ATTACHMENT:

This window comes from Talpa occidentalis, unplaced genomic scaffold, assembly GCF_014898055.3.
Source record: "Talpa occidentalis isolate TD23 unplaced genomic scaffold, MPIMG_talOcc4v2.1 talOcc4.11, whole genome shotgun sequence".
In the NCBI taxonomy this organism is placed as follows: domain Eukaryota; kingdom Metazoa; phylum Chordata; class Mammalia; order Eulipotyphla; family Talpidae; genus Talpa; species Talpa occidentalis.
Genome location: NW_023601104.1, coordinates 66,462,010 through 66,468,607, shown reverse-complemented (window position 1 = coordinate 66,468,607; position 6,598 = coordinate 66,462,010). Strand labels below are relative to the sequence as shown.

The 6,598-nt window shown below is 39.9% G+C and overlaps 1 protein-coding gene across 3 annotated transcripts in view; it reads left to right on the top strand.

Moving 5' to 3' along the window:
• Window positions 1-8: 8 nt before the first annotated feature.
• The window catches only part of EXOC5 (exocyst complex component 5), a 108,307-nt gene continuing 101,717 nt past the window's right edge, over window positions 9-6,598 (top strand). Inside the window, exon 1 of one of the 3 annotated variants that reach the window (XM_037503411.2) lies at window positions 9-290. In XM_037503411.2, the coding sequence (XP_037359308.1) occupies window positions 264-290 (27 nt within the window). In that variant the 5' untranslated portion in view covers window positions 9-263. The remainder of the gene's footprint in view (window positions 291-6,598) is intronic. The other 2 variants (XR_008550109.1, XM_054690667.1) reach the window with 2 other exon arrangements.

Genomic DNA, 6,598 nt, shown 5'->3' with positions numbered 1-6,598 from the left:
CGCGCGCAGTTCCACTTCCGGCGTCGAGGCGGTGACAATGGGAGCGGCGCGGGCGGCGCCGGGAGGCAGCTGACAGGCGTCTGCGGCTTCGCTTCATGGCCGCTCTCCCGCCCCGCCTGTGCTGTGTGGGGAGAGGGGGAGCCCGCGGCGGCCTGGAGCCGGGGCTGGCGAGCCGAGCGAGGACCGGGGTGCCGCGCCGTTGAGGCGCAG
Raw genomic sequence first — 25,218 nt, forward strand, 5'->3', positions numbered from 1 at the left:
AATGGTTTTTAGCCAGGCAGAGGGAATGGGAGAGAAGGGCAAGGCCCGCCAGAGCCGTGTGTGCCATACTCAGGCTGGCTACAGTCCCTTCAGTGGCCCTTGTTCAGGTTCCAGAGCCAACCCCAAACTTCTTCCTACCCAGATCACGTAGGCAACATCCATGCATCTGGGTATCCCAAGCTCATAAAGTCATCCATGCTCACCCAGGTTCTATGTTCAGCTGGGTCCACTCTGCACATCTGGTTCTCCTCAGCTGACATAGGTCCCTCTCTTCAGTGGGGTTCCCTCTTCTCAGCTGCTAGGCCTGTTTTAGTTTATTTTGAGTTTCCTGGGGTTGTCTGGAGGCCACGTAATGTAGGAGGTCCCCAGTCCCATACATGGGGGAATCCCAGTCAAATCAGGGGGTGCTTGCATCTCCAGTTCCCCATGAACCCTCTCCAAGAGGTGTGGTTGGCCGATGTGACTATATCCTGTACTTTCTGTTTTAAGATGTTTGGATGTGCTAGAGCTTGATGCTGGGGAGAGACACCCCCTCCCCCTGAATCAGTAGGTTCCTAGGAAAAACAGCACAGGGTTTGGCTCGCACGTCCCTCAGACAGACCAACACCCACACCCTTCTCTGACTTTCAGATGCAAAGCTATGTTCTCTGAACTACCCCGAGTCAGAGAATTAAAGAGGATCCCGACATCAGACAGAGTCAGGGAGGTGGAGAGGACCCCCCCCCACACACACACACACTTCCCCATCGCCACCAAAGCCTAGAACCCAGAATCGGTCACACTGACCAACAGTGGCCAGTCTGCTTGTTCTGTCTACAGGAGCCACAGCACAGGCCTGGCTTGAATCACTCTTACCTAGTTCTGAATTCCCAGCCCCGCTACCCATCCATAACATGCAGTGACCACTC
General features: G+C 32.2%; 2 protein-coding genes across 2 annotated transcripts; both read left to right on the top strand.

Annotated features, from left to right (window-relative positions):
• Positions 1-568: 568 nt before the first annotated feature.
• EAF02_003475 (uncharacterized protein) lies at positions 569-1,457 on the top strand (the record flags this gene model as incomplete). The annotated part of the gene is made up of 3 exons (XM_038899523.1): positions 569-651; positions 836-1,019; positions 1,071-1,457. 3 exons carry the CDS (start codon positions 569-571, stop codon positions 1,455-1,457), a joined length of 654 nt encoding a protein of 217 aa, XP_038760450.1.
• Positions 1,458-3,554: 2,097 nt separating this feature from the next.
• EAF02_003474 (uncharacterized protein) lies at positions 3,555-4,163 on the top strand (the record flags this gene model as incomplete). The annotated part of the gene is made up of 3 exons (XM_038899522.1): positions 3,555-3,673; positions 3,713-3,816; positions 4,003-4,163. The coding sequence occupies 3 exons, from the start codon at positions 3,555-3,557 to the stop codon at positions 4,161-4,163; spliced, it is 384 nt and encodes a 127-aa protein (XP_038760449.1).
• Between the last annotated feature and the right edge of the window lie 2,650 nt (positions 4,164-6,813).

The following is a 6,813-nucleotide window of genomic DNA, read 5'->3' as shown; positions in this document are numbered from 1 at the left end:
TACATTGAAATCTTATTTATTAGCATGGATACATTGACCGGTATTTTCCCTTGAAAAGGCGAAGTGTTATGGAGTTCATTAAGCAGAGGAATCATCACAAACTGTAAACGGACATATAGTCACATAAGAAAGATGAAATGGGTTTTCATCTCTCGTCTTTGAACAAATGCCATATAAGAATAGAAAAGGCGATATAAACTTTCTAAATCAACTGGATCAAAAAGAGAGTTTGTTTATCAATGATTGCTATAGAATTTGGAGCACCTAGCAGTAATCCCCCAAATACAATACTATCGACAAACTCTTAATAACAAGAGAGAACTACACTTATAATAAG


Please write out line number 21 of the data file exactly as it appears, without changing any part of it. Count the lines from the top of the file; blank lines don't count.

TACATTGAAATCTTATTTATTAGCATGGATACATTGACCGGTATTTTCCCTTGAAAAGGCGAAGTGTTATGGAGTTCATTAAGCAGAGGAATCATCACAAACTGTAAACGGACATATAGTCACATAAGAAAGATGAAATGGGTTTTCATCTCTCGTCTTTGAACAAATGCCATATAAGAATAGAAAAGGCGATATAAACTTTCTAAATCAACTGGATCAAAAAGAGAGTTTGTTTATCAATGATTGCTATAGAATTTGGAGCACCTAGCAGTAATCCCCCAAATACAATACTATCGACAAACTCTTAATAACAAGAGAGAACTACACTTATAATAAG